News that bluetongue (BTV-8) vaccine will be available by mid-July to support farmers and smallholders in managing the risk of a possible outbreak has been welcomed by the BVA, BCVA, Goat Veterinary Society and Sheep Veterinary Society.

JAB poster
UK vets are contributing to the Joint campaign Against Bluetongue (JAB) by speaking at JAB information events and displaying posters and leaflets in practice.

Since a Defra assessment indicated a high risk by late summer of a BTV-8 incursion from France, veterinary associations have been involved in discussions with the Government, farmers’ representatives and manufacturers to ensure vaccine is available to meet potential demand, particularly in south England, where risk is highest.

The situation remains under review by Defra as the disease develops and the weather warms up, promoting midge activity.

Vaccine availability

Pharmaceutical companies MSD and Zoetis have announced batches of vaccine will be available from mid-July.

Vets across the UK are also contributing to the Joint campaign Against Bluetongue (JAB), to make farmers aware of the risk, clinical signs and what action to take, through speaking at JAB information events, and displaying posters and leaflets in practices.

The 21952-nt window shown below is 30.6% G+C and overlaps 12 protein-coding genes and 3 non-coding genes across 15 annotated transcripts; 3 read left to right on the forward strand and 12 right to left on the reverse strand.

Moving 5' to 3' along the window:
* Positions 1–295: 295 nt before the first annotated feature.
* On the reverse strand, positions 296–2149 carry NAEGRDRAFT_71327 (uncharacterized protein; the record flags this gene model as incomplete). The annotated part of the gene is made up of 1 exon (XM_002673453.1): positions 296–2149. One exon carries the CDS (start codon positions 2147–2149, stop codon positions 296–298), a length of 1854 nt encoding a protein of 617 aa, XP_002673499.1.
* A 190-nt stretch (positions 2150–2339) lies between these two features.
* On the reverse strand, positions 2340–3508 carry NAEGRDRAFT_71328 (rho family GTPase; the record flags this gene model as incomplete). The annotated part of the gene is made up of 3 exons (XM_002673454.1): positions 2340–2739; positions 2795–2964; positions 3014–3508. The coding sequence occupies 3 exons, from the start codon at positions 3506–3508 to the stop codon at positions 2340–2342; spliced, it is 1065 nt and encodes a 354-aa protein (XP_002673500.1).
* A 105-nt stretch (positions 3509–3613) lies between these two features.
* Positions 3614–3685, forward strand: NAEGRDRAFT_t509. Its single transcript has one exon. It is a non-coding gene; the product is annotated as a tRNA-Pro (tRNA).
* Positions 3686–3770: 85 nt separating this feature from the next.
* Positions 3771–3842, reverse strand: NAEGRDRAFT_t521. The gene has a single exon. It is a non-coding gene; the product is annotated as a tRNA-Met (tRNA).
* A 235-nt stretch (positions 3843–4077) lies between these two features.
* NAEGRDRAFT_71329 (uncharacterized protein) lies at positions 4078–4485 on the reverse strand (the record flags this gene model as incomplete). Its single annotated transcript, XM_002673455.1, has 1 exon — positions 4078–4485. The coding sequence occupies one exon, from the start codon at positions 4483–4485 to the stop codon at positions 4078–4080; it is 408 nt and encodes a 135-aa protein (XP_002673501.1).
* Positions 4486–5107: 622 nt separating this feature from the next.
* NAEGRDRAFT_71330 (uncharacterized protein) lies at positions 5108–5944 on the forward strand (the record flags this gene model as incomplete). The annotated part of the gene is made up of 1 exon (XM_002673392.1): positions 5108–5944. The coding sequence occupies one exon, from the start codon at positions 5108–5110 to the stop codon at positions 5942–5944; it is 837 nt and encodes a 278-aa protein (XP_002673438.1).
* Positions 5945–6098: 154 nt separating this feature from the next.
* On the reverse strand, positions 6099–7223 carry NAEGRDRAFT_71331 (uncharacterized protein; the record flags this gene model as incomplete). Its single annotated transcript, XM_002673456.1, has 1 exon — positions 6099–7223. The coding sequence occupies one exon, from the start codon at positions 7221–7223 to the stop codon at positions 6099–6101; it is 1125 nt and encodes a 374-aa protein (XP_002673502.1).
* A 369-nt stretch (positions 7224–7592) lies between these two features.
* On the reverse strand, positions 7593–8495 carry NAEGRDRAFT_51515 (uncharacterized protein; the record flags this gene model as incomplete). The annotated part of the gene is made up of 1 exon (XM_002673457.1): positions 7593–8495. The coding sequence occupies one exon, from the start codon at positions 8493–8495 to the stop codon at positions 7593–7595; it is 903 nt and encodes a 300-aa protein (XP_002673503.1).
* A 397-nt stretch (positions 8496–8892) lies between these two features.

While welcoming the announcement of vaccine availability, veterinary organisations also sought clarification about the cost and the amount of vaccine likely to be available in July and thereafter.

‘Key control’

BVA president Sean Wensley said: “We welcome the announcement that vaccine will be available in time to meet potential demand.

“This disease seriously affects animal health and welfare, as well as the productivity of livestock, and vaccination is the key control. While it is good news vaccine will be available, we know farmers and vets will have questions about cost and whether there will a limit to the amount of vaccine available in July. It would be helpful to have these questions clarified as soon as possible.

“We recommend farmers speak to their local vet about the benefits of vaccination, taking into account locality and individual circumstances. Farmers should not hesitate to seek advice if they have any concerns about livestock.”

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